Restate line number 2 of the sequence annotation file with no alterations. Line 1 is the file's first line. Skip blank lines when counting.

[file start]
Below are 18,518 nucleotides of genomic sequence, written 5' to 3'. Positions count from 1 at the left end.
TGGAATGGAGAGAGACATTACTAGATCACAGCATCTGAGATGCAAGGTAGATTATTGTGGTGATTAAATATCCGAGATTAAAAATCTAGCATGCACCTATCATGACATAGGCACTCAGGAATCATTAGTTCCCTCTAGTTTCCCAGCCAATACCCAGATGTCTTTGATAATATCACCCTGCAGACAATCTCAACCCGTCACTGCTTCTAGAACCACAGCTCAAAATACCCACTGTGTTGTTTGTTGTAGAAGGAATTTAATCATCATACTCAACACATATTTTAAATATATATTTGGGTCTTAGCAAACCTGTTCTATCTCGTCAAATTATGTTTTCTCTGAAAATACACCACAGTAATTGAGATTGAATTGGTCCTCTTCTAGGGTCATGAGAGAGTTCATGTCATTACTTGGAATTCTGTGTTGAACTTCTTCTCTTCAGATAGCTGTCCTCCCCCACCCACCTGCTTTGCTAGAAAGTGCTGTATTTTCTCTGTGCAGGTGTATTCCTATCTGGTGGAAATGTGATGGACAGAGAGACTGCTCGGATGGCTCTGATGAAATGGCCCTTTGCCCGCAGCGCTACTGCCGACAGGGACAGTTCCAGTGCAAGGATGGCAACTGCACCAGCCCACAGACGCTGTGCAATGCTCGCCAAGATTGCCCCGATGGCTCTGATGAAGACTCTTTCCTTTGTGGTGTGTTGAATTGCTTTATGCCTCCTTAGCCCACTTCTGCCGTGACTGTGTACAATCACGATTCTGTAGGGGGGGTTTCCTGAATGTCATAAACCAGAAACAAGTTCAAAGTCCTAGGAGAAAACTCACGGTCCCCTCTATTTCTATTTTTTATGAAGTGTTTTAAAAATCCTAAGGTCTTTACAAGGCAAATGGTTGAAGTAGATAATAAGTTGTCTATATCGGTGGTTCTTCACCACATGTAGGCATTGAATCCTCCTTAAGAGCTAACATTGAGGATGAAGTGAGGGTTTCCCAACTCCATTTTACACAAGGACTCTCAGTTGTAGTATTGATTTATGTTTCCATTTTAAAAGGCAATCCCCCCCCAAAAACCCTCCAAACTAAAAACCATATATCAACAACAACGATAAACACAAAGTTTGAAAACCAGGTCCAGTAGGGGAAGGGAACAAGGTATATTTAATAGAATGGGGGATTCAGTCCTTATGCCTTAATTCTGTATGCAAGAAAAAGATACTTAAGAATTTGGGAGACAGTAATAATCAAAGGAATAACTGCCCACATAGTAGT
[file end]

TGGAATGGAGAGAGACATTACTAGATCACAGCATCTGAGATGCAAGGTAGATTATTGTGGTGATTAAATATCCGAGATTAAAAATCTAGCATGCACCTATCATGACATAGGCACTCAGGAATCATTAGTTCCCTCTAGTTTCCCAGCCAATACCCAGATGTCTTTGATAATATCACCCTGCAGACAATCTCAACCCGTCACTGCTTCTAGAACCACAGCTCAAAATACCCACTGTGTTGTTTGTTGTAGAAGGAATTTAATCATCATACTCAACACATATTTTAAATATATATTTGGGTCTTAGCAAACCTGTTCTATCTCGTCAAATTATGTTTTCTCTGAAAATACACCACAGTAATTGAGATTGAATTGGTCCTCTTCTAGGGTCATGAGAGAGTTCATGTCATTACTTGGAATTCTGTGTTGAACTTCTTCTCTTCAGATAGCTGTCCTCCCCCACCCACCTGCTTTGCTAGAAAGTGCTGTATTTTCTCTGTGCAGGTGTATTCCTATCTGGTGGAAATGTGATGGACAGAGAGACTGCTCGGATGGCTCTGATGAAATGGCCCTTTGCCCGCAGCGCTACTGCCGACAGGGACAGTTCCAGTGCAAGGATGGCAACTGCACCAGCCCACAGACGCTGTGCAATGCTCGCCAAGATTGCCCCGATGGCTCTGATGAAGACTCTTTCCTTTGTGGTGTGTTGAATTGCTTTATGCCTCCTTAGCCCACTTCTGCCGTGACTGTGTACAATCACGATTCTGTAGGGGGGGTTTCCTGAATGTCATAAACCAGAAACAAGTTCAAAGTCCTAGGAGAAAACTCACGGTCCCCTCTATTTCTATTTTTTATGAAGTGTTTTAAAAATCCTAAGGTCTTTACAAGGCAAATGGTTGAAGTAGATAATAAGTTGTCTATATCGGTGGTTCTTCACCACATGTAGGCATTGAATCCTCCTTAAGAGCTAACATTGAGGATGAAGTGAGGGTTTCCCAACTCCATTTTACACAAGGACTCTCAGTTGTAGTATTGATTTATGTTTCCATTTTAAAAGGCAATCCCCCCCCAAAAACCCTCCAAACTAAAAACCATATATCAACAACAACGATAAACACAAAGTTTGAAAACCAGGTCCAGTAGGGGAAGGGAACAAGGTATATTTAATAGAATGGGGGATTCAGTCCTTATGCCTTAATTCTGTATGCAAGAAAAAGATACTTAAGAATTTGGGAGACAGTAATAATCAAAGGAATAACTGCCCACATAGTAGT